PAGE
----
In brief

In brief

  • Discover how governments can boost trade flows and drive economic growth through digital cross-border trade platforms.
  • Learn about the game-changing shift from single windows to platforms that provide access to an entire marketplace of cross-border trade services.
  • Find out the key success factors to implementing a trade platform—and how they can help move trade agendas forward.

The answer to new competition and new pressures

In addition to getting citizens the goods they want and need, businesses thrive when cross-border trade flows easily. And giving businesses easier access to a larger market is a crucial driver of economic growth.

However, the global trade landscape is changing, and countries that have traditionally enjoyed stable trade revenues are facing new pressures. Competition is increasing as central trade hubs shift; and as those shifts happen, customs and regulatory agencies quickly become bottlenecks in efficient supply chains as they’re unable to keep pace with change.

The result: traders change suppliers, seek new consumers and ultimately look for less costly places to conduct their cross-border business.

Feeling the effects of changing trade dynamics

Global trade hubs, and the governments they work with, are navigating an increasingly volatile global trade landscape—and losing traffic from cross-border trade to countries that are easier to do business with.


Global trade volumes were 1.1% lower in Nov. 2019 than 2018 due to trade tensions, restrictive policies and economic uncertainty, putting pressure on countries that rely on trade for growth to adapt.1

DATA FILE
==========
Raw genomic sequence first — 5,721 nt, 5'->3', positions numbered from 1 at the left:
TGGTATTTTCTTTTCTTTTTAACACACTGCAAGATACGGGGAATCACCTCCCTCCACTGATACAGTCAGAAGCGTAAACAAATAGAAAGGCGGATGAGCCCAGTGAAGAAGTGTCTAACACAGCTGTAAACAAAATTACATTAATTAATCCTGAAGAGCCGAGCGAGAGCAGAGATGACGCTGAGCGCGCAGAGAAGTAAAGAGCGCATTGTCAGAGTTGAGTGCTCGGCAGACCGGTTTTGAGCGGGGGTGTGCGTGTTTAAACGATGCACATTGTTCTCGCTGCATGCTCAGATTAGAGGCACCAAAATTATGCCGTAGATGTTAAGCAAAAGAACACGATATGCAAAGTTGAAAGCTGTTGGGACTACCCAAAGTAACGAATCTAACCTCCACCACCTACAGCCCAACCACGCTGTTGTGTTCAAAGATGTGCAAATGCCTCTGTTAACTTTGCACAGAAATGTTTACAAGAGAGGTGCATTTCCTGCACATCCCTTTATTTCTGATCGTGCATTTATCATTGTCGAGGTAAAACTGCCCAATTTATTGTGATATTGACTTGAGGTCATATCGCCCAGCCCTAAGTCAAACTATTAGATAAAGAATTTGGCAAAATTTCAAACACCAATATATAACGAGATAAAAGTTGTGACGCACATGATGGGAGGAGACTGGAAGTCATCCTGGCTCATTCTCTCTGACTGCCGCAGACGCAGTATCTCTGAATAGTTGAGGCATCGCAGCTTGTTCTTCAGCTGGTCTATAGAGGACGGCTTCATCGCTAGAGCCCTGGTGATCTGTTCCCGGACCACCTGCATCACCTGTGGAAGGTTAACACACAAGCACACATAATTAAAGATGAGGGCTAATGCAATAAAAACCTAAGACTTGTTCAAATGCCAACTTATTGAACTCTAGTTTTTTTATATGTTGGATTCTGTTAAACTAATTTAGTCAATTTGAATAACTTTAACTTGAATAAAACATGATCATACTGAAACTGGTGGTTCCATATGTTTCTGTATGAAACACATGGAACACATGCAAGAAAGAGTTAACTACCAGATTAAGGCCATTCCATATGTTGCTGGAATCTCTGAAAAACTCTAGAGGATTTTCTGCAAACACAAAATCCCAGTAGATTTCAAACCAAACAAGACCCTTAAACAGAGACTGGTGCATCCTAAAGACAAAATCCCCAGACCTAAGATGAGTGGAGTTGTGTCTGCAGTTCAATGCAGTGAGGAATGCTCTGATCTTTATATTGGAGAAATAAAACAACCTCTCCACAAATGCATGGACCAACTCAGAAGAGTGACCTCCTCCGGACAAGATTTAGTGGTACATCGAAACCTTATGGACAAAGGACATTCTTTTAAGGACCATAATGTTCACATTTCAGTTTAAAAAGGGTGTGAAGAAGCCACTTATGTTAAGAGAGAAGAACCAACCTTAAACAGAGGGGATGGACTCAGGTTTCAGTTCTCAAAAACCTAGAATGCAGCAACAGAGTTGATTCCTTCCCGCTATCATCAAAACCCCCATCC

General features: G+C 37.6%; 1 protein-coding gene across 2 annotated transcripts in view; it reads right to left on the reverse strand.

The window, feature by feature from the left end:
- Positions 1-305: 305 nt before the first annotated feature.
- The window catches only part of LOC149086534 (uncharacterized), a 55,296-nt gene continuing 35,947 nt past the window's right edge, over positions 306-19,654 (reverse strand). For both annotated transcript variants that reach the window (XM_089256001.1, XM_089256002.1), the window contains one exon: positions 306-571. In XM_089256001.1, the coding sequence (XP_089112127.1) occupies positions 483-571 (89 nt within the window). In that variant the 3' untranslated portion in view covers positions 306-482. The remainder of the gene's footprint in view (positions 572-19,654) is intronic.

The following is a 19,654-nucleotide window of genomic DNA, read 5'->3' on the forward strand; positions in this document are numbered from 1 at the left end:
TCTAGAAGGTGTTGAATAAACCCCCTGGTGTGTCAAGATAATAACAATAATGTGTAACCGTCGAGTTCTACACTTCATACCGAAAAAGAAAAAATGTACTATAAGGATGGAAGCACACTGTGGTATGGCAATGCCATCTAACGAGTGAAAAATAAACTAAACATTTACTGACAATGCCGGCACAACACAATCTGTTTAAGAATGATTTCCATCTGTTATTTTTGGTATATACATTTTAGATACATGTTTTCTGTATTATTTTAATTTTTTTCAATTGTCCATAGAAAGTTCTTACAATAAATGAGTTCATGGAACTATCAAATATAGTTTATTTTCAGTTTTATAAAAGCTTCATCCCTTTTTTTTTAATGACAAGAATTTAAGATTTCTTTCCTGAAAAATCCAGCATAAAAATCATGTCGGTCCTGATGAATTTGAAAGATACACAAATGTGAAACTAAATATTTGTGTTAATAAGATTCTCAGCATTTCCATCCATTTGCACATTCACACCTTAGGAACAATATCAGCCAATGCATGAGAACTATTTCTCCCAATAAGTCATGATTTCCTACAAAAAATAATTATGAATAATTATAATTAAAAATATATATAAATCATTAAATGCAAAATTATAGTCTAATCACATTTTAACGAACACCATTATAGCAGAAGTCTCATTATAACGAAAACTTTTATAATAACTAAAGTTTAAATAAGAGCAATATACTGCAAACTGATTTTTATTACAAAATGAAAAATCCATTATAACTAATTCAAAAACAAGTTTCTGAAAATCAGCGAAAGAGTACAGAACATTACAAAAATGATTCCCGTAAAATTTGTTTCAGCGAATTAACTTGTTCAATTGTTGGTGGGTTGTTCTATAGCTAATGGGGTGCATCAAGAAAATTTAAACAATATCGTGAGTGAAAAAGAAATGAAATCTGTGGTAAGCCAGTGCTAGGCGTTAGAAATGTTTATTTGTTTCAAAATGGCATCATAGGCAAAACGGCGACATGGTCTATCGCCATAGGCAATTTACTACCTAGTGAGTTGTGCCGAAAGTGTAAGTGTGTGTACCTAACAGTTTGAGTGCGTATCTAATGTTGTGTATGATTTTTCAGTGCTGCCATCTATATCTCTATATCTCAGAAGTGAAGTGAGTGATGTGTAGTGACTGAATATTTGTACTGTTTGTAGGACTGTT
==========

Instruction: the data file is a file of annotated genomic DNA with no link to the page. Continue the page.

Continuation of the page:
According to the Financial Times, Asia will contribute 60% of global growth by 2060, with the Asia-Pacific region accounting for 90% of the new members of the middle class entering the global economy.2


Cross-border trade now represents 20% of global eCommerce. As consumers shop more online, and become more comfortable shopping with overseas retailers, this will be a key driver of cross-border trade.3

3 factors that impact global trade

Research reveals three powerful factors that continue to shape the trade landscape:

Regional competition is increasing

New trade hubs are entering the market, competing fiercely based on infrastructure, ease of doing business and logistics services.

Supply chain complexities keep costs high

Data across the supply chain is fragmented, duplicated and exchanged in different standards and formats, resulting in higher costs and lower quality.

Delivery influences consumer decision-making

Consumers buy from sellers who can deliver quickly and predictably, which affects the partners traders turn to (including trading hubs).

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Growing market share in a volatile environment

Amidst this upheaval in the trade world, global trading hubs are increasingly pressured to secure market share of trade flows, and to make the ease of doing business and trading across its borders easier, less time consuming and cheaper.

These pressures are driving them to find new ways to attract and facilitate trade in order to boost their economy. For example, over the last decade, innovation has solidified Dubai’s status as a global trade hub. This helped achieve remarkable external trade growth in 2019, surging 6%, despite the first signs of a global economic downturn.4 Capitalizing on new innovations, alternate markets and trade paths will be essential to staying ahead of new regional competition, facilitating trade and protecting society.

That’s why the platform business model—used by some of the most successful and innovative companies in the world—could be the key to staying ahead of the curve.


The top 10 Fortune 500 companies are all platform companies, including Apple, Facebook and Google.


The platform economy is estimated to grow to $335 billion by 2025, a massive increase from just $15 billion in 2014.5